How to distinguish a reliable P2P platform from a bad one

September 15, 2015 11:44
The rate of return on offer is a good indicator of the long-term prospects of P2P players, says Soul Htite, warning against promises of unrealistic high returns. Photo: Bloomberg

Lending Club co-founder Soul Htite has been doing a lot of travel lately to drum up support for his Chinese peer-to-peer (P2P) lending platform Dianrong.

Dianrong, known as the Lending Club of China, now aims to expand into Hong Kong, StartupBeat reports.

But instead of competing with banks for borrowers, the Hong Kong unit will focus on providing investing opportunities for people with surplus funds.

"Hong Kong people can use the platform to lend to mainlanders, Americans or people in other countries," Htite noted.

Dianrong matches borrowers and lenders and takes 10 percent of the interest involved as commission.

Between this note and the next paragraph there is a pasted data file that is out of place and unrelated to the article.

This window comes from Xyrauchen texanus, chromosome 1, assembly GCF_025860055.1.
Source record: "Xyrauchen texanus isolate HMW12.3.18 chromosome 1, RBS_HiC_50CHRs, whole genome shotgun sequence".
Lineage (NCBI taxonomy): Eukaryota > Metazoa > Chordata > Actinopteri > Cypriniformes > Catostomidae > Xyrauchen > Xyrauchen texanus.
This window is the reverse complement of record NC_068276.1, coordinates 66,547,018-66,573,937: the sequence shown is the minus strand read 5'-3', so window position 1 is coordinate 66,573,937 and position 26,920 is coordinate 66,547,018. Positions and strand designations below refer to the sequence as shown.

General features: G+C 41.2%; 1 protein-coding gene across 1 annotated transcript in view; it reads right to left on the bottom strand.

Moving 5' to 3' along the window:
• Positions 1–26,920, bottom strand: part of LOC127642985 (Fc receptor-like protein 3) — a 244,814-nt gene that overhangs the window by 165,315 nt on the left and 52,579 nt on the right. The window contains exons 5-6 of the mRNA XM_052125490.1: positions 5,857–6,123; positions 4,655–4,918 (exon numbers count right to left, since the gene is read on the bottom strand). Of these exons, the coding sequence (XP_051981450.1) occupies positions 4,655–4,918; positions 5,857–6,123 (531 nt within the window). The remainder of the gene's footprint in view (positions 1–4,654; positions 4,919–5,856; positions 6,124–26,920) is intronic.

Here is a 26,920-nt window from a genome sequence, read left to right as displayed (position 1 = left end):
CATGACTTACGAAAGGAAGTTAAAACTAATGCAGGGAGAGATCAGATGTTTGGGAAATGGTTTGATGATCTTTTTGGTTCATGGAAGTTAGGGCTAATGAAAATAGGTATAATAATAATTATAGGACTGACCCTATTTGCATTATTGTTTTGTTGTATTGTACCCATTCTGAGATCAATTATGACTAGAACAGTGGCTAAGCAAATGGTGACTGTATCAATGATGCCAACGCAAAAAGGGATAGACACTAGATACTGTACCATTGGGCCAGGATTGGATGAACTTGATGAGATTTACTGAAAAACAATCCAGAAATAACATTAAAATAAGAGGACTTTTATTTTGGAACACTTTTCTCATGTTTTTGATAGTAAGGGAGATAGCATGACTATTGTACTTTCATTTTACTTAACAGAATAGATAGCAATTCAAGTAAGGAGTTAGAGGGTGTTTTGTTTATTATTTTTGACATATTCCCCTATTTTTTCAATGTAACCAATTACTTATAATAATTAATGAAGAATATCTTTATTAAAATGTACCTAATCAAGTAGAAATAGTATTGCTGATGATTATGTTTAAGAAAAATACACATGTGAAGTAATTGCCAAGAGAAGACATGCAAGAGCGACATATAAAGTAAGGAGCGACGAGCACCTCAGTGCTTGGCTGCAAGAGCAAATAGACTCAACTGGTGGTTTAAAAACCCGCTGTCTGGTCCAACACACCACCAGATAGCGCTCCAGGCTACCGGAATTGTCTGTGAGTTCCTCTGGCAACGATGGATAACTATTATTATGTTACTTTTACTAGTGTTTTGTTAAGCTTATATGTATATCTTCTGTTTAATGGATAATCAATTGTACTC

The Hong Kong operation will be launched after the firm wins regulatory approval.

Recently, a rating agency warned of an upcoming crisis in China's P2P lending sector. In comparing Dianrong and less sound operations, Htite said a key differentiating factor is the rate of return.

"A healthy rate of return is about 7-10 percent, platforms touting 30 percent return are unreal."

Offering ultra-high return to win market share is a practice that is unsustainable. Poor risk management is another issue that leads to the failure of many P2P operations, Htite added.

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EJ Insight writer